As mama, I wear many masks. Before I was a mother, anticipating the birth of my first daughter, I wore the “everything’s going to be just fine mask”… despite my critical examination of new mothers intact bodies and their obvious survival of birth. I was not convinced I would survive. I was not even convinced everything was going to be ok. But I wore it. And it was and is–OK.
Corbin is almost ten, and Anna is seven. I gave birth TWO times. And I lived through it.
During their childhood, I, like every other mama, have worn the protective mask. The one that subdues the “YOU COULD HAVE KILLED YOURSELF!!” anger or the “don’t cry, everything is alright” mask that, like a levee, holds back your own storm of tears. I’ve worn the light mask of love and astonishment that smiles with ease at their growth and development. Their laugh, their grasp of life and concepts… their sweet inquisition, and peaceful understanding. I’ve worn the mask of panic–the one that, with large eyes and bated breath realizes they really are growing right before my eyes and I’ll never have this time with them, again. The mask of gratitude sits quietly and observes with grace the beauty of the blessings I have received in being a mother.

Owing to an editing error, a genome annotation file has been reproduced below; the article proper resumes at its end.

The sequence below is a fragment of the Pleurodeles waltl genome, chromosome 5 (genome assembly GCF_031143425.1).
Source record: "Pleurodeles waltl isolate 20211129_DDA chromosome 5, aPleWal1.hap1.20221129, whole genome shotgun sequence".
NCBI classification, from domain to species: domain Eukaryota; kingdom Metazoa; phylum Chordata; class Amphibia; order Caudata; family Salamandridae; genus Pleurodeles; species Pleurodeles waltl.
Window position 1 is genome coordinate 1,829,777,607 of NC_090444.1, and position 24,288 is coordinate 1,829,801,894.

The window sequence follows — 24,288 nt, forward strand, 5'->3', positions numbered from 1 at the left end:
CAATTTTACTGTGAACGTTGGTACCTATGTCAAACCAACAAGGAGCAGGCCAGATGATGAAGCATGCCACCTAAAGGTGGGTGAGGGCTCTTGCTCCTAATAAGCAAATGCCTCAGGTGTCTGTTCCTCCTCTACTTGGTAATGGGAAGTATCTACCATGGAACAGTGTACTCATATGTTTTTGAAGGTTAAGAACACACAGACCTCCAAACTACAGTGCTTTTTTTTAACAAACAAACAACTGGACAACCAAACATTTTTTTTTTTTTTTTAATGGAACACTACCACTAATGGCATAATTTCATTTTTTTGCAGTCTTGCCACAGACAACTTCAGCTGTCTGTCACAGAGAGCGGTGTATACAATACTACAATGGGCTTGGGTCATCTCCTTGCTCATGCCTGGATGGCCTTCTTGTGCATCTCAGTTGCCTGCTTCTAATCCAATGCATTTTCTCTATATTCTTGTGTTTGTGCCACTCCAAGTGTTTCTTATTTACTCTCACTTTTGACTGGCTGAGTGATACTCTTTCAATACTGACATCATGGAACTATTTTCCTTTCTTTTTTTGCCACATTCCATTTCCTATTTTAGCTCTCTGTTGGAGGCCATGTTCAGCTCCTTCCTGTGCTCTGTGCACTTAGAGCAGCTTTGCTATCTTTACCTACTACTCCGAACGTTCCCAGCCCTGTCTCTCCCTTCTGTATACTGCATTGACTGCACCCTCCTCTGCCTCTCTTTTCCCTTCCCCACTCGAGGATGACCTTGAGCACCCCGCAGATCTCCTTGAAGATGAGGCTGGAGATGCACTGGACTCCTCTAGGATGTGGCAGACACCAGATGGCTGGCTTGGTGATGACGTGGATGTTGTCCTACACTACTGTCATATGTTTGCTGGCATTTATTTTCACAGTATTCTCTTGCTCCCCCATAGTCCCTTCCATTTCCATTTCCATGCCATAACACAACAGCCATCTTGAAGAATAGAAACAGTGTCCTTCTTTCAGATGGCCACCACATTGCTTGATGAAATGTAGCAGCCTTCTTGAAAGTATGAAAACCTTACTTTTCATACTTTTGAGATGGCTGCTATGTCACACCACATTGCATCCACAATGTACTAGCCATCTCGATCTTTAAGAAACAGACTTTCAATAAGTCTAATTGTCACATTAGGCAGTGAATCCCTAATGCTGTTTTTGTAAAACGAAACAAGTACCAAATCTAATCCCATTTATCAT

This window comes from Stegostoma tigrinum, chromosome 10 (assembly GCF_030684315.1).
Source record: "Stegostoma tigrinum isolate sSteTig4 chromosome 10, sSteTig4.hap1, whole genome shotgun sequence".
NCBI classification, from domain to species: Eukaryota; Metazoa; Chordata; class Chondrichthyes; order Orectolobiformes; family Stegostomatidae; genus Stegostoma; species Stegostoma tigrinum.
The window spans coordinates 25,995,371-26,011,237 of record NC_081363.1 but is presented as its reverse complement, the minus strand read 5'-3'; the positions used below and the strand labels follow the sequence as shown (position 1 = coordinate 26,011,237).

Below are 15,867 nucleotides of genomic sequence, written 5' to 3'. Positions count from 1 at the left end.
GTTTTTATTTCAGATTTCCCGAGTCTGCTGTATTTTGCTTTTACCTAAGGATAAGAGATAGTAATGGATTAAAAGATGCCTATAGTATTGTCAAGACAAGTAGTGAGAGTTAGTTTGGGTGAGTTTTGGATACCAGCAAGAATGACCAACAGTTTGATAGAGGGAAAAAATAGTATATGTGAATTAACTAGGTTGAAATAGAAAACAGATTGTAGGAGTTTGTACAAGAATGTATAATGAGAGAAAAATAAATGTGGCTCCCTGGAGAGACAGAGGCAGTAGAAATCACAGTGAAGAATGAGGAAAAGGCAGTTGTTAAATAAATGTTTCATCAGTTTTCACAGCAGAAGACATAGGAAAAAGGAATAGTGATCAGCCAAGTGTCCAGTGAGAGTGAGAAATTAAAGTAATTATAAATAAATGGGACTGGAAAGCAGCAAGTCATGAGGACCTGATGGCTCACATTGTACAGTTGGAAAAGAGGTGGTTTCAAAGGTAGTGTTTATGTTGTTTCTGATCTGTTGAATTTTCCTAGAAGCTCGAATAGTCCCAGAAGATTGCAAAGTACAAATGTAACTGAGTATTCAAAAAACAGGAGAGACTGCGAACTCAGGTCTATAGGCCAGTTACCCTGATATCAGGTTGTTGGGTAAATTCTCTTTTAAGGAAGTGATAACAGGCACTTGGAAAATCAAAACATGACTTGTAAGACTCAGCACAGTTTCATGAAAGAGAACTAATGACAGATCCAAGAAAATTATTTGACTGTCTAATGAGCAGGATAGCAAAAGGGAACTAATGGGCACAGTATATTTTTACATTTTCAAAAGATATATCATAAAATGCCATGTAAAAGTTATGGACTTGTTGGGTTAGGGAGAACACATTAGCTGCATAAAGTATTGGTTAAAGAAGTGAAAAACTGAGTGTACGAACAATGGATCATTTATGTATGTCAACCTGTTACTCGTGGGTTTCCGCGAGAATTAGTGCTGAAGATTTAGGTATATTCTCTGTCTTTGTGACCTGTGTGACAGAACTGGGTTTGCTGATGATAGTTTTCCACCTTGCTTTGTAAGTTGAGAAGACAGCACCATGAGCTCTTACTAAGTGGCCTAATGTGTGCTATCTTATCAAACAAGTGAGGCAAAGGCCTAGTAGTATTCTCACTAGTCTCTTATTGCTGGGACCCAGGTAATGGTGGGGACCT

I’ve worn the death mask of paralyzation. The one that, with utmost opacity blocked any ability to breathe but hardly attempted to hide the confusion, devastation, and anger beyond belief, in the death of my father.
I’ve adorned the phantom mask; the one lined in soft relief below sharp shards of years of hope, devotion, memories, sadness, and abused emotions… as my soul began its mend during the process of my divorce.
It is with absolute humility, that I’ve obtained the mask of a soul mate. It’s completely invisible. It’s truth highlighted in the glow of unconditional love. It’s palpable, and sometimes contagious. It makes all other masks quieter and life easier, happiest. It’s with my loveliest lady souls, and my best man– that this light covers me. The mask of the soul mate offers peace, laughter, and completeness.
It’s amazing to consider all the ways in which a rich life can be worn, in all its intricate subtleties and immutable elation…upon your unique face.
*What masks do you wear? What were your anxieties in regards to giving birth?